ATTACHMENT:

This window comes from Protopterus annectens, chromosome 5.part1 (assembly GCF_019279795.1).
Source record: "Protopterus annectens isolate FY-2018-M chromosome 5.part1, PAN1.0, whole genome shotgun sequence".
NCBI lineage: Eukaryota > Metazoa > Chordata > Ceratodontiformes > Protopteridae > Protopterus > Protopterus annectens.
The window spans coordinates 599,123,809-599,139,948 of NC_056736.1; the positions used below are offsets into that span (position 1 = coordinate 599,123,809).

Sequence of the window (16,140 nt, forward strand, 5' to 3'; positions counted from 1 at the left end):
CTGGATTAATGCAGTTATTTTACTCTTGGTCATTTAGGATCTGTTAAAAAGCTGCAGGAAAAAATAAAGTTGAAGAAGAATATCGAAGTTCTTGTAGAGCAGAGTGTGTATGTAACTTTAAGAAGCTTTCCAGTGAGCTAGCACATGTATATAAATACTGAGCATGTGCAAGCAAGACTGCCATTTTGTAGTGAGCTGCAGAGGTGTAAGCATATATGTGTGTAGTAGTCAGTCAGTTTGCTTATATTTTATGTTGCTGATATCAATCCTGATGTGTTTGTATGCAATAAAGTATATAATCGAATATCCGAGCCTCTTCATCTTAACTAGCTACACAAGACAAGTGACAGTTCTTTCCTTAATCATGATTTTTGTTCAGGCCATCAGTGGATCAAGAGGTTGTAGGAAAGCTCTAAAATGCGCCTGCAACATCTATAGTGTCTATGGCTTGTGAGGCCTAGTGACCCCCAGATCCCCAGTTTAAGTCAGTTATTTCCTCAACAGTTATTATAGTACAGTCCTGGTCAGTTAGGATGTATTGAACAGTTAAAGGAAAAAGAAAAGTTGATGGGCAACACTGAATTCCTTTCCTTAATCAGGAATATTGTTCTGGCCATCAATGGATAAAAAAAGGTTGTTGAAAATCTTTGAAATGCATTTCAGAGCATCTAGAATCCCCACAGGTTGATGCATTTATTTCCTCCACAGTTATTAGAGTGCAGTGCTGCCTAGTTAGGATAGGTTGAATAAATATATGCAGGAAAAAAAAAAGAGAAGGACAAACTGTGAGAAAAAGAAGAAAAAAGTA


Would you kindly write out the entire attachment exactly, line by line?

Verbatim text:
This window comes from Protopterus annectens, chromosome 5.part1 (assembly GCF_019279795.1).
Source record: "Protopterus annectens isolate FY-2018-M chromosome 5.part1, PAN1.0, whole genome shotgun sequence".
NCBI lineage: Eukaryota > Metazoa > Chordata > Ceratodontiformes > Protopteridae > Protopterus > Protopterus annectens.
The window spans coordinates 599,123,809-599,139,948 of NC_056736.1; the positions used below are offsets into that span (position 1 = coordinate 599,123,809).

Sequence of the window (16,140 nt, forward strand, 5' to 3'; positions counted from 1 at the left end):
CTGGATTAATGCAGTTATTTTACTCTTGGTCATTTAGGATCTGTTAAAAAGCTGCAGGAAAAAATAAAGTTGAAGAAGAATATCGAAGTTCTTGTAGAGCAGAGTGTGTATGTAACTTTAAGAAGCTTTCCAGTGAGCTAGCACATGTATATAAATACTGAGCATGTGCAAGCAAGACTGCCATTTTGTAGTGAGCTGCAGAGGTGTAAGCATATATGTGTGTAGTAGTCAGTCAGTTTGCTTATATTTTATGTTGCTGATATCAATCCTGATGTGTTTGTATGCAATAAAGTATATAATCGAATATCCGAGCCTCTTCATCTTAACTAGCTACACAAGACAAGTGACAGTTCTTTCCTTAATCATGATTTTTGTTCAGGCCATCAGTGGATCAAGAGGTTGTAGGAAAGCTCTAAAATGCGCCTGCAACATCTATAGTGTCTATGGCTTGTGAGGCCTAGTGACCCCCAGATCCCCAGTTTAAGTCAGTTATTTCCTCAACAGTTATTATAGTACAGTCCTGGTCAGTTAGGATGTATTGAACAGTTAAAGGAAAAAGAAAAGTTGATGGGCAACACTGAATTCCTTTCCTTAATCAGGAATATTGTTCTGGCCATCAATGGATAAAAAAAGGTTGTTGAAAATCTTTGAAATGCATTTCAGAGCATCTAGAATCCCCACAGGTTGATGCATTTATTTCCTCCACAGTTATTAGAGTGCAGTGCTGCCTAGTTAGGATAGGTTGAATAAATATATGCAGGAAAAAAAAAAGAGAAGGACAAACTGTGAGAAAAAGAAGAAAAAAGTA